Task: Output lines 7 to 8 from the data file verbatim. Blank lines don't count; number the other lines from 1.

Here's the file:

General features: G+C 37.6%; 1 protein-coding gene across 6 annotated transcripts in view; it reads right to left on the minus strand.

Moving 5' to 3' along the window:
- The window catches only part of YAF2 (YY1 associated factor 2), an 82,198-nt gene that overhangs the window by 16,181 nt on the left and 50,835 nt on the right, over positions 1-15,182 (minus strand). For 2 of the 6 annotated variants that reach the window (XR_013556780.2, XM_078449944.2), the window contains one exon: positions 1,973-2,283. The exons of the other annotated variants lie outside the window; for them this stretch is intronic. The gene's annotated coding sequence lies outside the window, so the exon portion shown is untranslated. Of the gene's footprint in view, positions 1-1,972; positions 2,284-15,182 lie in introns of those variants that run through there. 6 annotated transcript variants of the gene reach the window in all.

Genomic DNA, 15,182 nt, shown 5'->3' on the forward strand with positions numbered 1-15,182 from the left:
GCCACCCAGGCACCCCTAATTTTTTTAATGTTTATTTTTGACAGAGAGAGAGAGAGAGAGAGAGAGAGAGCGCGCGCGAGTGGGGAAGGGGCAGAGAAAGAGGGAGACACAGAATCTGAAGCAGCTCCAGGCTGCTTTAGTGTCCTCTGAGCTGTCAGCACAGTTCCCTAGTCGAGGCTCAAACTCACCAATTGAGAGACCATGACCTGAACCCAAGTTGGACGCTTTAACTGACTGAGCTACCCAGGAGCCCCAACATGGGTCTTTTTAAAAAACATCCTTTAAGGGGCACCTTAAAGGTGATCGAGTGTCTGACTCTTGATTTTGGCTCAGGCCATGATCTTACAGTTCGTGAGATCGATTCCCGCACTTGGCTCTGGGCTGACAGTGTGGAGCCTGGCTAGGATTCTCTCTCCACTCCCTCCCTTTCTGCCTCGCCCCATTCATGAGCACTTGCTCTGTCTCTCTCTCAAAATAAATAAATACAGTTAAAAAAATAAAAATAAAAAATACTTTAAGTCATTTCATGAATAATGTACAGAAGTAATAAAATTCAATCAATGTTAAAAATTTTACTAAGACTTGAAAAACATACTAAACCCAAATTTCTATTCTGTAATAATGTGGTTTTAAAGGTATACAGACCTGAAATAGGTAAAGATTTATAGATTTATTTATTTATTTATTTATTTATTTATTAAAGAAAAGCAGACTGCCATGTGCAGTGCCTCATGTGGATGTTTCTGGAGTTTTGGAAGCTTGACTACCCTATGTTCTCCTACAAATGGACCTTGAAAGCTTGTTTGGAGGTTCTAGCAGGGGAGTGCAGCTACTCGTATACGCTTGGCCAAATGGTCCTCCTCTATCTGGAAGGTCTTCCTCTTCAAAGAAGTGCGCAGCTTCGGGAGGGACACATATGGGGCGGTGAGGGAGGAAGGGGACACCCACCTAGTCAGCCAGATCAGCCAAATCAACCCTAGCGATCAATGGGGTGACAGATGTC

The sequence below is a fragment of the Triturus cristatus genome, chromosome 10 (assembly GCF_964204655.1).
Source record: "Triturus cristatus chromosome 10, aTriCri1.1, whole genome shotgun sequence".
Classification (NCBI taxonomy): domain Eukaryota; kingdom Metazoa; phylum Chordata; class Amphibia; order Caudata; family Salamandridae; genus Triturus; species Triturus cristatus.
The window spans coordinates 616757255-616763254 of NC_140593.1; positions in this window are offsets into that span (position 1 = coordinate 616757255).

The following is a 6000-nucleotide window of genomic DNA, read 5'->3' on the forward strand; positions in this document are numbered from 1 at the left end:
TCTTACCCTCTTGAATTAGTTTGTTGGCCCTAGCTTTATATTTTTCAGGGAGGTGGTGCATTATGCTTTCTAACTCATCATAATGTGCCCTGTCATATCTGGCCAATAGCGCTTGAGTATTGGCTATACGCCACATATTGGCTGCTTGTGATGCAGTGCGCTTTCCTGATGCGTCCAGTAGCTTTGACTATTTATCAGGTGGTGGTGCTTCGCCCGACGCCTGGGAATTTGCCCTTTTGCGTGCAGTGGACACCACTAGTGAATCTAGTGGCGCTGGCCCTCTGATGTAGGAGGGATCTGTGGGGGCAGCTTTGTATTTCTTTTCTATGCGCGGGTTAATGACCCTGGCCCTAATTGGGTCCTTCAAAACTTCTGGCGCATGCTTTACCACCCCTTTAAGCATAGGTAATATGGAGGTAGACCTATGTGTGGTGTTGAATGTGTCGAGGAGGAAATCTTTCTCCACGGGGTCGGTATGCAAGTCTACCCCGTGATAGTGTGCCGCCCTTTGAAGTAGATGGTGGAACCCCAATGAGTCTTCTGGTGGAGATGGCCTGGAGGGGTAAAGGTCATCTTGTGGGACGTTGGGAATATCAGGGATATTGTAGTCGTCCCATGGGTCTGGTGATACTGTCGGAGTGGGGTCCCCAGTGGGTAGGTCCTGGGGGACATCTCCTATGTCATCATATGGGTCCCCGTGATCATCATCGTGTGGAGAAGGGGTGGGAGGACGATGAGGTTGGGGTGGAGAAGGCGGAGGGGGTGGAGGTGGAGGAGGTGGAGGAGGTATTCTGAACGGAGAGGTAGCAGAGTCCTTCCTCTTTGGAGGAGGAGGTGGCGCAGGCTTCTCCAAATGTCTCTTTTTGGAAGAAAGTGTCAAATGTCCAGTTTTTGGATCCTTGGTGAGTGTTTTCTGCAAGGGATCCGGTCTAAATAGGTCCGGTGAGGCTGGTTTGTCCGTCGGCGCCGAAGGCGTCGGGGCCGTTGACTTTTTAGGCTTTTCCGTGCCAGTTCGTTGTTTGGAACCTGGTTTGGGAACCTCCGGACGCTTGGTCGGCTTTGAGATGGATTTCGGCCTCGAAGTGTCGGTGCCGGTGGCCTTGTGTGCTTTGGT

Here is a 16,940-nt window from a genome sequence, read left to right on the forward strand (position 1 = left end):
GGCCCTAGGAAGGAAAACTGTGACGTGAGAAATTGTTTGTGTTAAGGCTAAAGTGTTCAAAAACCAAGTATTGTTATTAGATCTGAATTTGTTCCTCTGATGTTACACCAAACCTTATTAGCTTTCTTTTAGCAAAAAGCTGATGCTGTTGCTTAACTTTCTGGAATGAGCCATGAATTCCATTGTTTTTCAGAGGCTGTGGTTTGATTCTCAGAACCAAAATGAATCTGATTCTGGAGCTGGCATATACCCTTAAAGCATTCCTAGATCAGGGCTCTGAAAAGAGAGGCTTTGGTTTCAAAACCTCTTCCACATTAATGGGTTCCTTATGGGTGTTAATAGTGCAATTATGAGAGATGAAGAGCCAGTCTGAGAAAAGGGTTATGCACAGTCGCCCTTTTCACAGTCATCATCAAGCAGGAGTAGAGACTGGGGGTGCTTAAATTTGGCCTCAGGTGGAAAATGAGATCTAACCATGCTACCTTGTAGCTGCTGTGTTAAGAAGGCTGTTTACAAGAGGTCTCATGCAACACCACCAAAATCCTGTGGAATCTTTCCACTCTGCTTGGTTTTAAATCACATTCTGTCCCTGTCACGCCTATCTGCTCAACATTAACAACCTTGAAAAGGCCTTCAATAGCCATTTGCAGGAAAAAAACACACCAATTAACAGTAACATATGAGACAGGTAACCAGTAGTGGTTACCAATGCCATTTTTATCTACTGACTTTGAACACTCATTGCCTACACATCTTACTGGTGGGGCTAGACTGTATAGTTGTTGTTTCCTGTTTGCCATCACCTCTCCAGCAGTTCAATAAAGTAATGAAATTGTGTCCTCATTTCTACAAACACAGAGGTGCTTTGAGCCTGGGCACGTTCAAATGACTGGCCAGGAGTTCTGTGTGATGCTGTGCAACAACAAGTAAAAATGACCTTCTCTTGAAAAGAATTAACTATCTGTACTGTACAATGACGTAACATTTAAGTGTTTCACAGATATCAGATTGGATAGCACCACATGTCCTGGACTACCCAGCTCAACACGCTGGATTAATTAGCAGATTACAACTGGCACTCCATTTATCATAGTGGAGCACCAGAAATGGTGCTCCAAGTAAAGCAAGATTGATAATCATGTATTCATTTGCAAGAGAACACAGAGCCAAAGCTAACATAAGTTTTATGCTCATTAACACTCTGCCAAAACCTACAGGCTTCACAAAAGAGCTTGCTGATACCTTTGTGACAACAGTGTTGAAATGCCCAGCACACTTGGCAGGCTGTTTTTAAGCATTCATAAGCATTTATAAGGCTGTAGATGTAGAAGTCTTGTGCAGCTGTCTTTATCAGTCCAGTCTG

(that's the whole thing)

Source record: "Triturus cristatus chromosome 10, aTriCri1.1, whole genome shotgun sequence".
Classification (NCBI taxonomy): domain Eukaryota; kingdom Metazoa; phylum Chordata; class Amphibia; order Caudata; family Salamandridae; genus Triturus; species Triturus cristatus.